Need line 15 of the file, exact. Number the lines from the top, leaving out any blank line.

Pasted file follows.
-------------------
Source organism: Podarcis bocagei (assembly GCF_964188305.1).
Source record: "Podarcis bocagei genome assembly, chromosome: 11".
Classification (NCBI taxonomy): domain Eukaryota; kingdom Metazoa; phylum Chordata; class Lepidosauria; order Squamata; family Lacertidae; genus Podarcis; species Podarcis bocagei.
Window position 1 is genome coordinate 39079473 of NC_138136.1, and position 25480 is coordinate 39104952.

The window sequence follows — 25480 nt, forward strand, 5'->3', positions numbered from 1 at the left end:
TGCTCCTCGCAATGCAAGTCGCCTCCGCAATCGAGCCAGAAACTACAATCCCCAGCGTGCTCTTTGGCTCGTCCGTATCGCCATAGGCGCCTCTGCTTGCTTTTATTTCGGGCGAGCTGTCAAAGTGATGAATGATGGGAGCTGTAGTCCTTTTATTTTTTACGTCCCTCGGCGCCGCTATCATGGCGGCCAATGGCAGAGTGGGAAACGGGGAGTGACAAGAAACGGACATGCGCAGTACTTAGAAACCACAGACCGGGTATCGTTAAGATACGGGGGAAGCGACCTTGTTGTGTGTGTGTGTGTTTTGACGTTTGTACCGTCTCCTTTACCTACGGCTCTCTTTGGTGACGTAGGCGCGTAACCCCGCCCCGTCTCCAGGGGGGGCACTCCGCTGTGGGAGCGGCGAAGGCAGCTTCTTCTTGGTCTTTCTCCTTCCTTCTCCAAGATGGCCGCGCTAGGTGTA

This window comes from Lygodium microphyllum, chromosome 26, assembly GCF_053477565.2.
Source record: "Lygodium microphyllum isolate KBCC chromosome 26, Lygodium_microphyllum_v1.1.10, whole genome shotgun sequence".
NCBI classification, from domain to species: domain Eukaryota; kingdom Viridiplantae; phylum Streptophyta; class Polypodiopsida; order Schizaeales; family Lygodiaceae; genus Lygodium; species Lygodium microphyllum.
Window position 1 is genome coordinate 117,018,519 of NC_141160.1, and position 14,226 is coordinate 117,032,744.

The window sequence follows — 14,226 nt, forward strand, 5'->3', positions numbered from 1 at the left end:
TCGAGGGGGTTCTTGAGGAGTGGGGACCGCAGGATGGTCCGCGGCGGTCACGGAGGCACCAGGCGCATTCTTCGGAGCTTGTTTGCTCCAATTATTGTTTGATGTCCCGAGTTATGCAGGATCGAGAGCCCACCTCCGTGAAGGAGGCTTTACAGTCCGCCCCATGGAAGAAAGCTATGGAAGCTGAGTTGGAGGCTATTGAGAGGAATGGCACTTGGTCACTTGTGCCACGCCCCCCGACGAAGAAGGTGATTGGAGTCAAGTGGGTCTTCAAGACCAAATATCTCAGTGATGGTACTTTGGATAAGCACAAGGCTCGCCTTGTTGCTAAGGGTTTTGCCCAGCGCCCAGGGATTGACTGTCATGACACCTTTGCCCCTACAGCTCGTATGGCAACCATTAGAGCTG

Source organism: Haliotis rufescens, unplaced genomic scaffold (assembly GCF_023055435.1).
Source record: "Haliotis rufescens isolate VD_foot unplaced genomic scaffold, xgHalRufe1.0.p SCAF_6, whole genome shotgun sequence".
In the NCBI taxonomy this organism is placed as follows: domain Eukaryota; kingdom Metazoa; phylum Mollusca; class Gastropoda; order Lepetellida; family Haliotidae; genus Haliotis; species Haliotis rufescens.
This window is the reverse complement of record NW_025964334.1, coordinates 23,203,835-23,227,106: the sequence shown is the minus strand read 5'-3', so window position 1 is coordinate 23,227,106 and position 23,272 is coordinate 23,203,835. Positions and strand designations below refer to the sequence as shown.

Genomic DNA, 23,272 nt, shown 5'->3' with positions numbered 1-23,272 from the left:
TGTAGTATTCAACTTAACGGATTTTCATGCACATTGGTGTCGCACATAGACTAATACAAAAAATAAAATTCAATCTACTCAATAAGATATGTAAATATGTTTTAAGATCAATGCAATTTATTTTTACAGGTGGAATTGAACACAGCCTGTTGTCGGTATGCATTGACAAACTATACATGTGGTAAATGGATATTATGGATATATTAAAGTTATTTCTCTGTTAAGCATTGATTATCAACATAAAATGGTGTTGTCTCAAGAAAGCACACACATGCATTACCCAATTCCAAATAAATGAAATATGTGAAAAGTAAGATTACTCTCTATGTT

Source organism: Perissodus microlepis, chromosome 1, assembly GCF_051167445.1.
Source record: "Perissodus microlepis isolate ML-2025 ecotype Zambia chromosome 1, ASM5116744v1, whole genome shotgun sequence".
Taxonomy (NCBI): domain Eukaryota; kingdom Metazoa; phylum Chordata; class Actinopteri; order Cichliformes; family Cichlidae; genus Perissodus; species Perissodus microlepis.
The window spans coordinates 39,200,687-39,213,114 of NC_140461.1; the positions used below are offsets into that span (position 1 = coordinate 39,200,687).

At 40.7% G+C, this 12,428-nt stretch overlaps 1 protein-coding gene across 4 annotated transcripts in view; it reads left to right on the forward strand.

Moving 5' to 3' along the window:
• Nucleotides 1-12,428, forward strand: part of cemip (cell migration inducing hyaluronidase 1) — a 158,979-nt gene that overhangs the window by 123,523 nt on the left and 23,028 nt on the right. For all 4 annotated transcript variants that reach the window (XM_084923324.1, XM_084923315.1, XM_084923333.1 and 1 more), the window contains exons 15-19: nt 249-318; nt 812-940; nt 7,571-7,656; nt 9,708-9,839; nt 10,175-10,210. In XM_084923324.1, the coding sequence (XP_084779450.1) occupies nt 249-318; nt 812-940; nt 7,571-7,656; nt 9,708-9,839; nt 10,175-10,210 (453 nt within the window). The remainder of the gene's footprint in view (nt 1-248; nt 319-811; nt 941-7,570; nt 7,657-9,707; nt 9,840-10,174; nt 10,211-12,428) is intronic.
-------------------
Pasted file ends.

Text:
In the NCBI taxonomy this organism is placed as follows: domain Eukaryota; kingdom Metazoa; phylum Mollusca; class Gastropoda; order Lepetellida; family Haliotidae; genus Haliotis; species Haliotis rufescens.